Off the Shelf Author Conversation with Cathleen Cahill and Alison Parker
Cathleen Cahill and Alison Parker have a conversation about their respective books, “Recasting the Vote: How Women of Color Transformed the Suffrage Movement” and
“Unceasing Militant: The Life of Mary Church Terrell”
Cathleen D. Cahill is author of “Recasting the Vote: How Women of Color Transformed the Suffrage Movement.” We think we know the story of women’s suffrage in the United States: women met at Seneca Falls, marched in Washington, D.C., and demanded the vote until they won it with the ratification of the Nineteenth Amendment. But the fight for women's voting rights extended far beyond these familiar scenes. In “Recasting the Vote,” Cahill tells the powerful stories of a multiracial group of activists who propelled the national suffrage movement toward a more inclusive vision of equal rights. As we celebrate the centennial of a great triumph for the women’s movement, Cahill’s powerful history reminds us of the work that remains.
Cahill is associate professor of history at The Pennsylvania State University, winner of the 2011 Labriola Center American Indian National Book Award and finalist for the 2012 David J. Weber-Clements Prize, Western History Association.
Alison M. Parker is author of “Unceasing Militant: The Life of Mary Church Terrell.” Born into slavery during the Civil War, Mary Church Terrell (1863–1954) would become one of the most prominent activists of her time, with a career bridging the late 19th century to the civil rights movement of the 1950s. Though most accounts of Terrell focus almost exclusively on her public activism, Parker also looks at the often turbulent, unexplored moments in her life to provide a more complete account of a woman dedicated to changing the culture and institutions that perpetuated inequality throughout the United States. Drawing on newly discovered letters and diaries, Parker weaves together the joys and struggles of Terrell's personal, private life with the challenges and achievements of her public, political career, producing a stunning portrait of an often under-recognized political leader.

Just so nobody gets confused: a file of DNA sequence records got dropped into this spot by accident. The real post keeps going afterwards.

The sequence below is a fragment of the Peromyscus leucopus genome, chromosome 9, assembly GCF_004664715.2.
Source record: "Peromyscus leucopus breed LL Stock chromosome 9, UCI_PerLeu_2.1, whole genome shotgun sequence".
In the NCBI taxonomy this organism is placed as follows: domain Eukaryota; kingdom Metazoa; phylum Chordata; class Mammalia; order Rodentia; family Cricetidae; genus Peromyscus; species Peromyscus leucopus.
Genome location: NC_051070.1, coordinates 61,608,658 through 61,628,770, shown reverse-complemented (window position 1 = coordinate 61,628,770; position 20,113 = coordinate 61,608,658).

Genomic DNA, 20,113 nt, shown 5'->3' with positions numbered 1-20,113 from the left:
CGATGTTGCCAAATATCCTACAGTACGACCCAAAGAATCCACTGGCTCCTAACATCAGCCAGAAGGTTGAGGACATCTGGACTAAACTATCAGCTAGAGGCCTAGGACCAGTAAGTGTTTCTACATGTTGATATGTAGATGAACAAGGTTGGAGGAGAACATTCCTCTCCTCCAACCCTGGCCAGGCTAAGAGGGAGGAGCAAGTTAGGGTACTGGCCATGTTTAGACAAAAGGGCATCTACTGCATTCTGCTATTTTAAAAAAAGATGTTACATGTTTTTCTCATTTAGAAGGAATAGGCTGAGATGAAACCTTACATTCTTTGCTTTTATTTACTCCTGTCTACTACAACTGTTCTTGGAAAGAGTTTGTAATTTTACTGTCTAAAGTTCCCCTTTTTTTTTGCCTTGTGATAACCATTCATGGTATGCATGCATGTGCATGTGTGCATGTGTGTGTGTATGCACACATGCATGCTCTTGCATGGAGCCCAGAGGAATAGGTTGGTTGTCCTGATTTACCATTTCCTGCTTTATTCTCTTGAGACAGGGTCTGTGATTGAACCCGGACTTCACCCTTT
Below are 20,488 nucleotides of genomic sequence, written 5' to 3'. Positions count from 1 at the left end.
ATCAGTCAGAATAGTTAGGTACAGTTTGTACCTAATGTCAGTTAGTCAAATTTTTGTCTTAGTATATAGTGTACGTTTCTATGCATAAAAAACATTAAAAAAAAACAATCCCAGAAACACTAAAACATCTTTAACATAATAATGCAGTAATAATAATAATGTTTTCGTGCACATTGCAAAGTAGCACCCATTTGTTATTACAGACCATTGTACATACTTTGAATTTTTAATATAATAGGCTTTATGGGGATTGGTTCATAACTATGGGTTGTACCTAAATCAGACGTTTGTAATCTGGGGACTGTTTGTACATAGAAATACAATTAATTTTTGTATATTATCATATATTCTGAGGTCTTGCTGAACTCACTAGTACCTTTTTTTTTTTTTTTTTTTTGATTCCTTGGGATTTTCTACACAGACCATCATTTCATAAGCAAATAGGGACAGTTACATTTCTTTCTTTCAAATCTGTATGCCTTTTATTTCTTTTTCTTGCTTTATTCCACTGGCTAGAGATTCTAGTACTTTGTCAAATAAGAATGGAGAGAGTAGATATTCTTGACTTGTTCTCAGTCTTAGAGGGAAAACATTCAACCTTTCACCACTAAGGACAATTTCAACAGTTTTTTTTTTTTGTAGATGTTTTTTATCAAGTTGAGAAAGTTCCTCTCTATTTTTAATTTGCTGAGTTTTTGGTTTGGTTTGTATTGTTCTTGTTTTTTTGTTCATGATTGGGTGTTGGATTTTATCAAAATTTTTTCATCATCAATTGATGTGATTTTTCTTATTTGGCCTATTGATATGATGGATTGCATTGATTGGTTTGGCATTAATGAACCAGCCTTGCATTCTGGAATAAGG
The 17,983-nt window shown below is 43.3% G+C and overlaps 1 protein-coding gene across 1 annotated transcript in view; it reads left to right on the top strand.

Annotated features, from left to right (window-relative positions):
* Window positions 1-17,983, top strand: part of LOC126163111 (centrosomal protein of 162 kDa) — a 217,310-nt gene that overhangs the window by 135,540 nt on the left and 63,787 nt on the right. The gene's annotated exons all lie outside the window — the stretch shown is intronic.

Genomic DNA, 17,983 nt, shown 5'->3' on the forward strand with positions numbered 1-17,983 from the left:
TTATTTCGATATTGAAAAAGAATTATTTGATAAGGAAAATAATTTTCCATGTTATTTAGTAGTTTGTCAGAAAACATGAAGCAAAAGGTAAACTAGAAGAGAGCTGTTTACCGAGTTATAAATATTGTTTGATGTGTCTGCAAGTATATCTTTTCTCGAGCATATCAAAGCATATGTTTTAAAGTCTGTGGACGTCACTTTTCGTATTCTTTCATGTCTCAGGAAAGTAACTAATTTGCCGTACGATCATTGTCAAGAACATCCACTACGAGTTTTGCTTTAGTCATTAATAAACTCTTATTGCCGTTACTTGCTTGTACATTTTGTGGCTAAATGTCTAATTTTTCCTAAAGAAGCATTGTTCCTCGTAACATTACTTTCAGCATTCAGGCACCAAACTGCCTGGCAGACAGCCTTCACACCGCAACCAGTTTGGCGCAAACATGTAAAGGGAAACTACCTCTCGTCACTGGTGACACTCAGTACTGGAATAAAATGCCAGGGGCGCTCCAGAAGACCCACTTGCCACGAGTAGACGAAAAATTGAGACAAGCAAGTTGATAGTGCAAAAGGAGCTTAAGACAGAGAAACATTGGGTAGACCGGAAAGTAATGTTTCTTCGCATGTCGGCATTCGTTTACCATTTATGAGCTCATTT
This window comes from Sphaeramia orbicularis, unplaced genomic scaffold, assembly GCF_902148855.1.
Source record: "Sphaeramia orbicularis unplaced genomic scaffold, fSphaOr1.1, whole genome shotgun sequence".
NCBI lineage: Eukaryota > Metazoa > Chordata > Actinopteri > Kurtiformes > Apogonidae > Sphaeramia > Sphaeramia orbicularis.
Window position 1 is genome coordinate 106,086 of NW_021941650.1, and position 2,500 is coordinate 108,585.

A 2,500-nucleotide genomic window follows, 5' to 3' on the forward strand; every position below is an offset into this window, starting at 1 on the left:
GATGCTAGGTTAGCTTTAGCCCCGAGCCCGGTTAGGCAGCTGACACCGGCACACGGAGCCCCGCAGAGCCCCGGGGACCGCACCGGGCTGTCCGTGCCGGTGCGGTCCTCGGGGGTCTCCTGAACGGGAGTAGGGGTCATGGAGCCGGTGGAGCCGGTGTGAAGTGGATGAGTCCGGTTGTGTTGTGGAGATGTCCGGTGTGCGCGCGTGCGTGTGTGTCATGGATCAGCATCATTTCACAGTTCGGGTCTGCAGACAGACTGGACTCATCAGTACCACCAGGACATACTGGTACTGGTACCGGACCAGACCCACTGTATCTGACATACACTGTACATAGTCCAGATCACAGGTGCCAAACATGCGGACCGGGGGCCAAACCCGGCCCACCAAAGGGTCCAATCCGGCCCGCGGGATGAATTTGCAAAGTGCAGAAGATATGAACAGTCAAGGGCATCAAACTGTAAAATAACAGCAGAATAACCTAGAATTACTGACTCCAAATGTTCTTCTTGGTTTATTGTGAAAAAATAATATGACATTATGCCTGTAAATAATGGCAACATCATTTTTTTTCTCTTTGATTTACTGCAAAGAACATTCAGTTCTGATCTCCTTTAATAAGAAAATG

Parker is history department chair and Richards Professor of American History at the University of Delaware.
This virtual event will be hosted by Chaitra Powell, African American collections and outreach archivist at the University of North Carolina at Chapel Hill University Libraries.
This talk is part of Off the Shelf, a collaboration between the University Libraries and the UNC Press to present new works on racial and social justice in our history and our world. The talk is co-presented by Women’s and Gender Studies at UNC-Chapel Hill.
To order this book, visit uncpress.org or call 1-800-848-6224. To receive a 40% discount off the book price, register for this event and you will receive a discount code.
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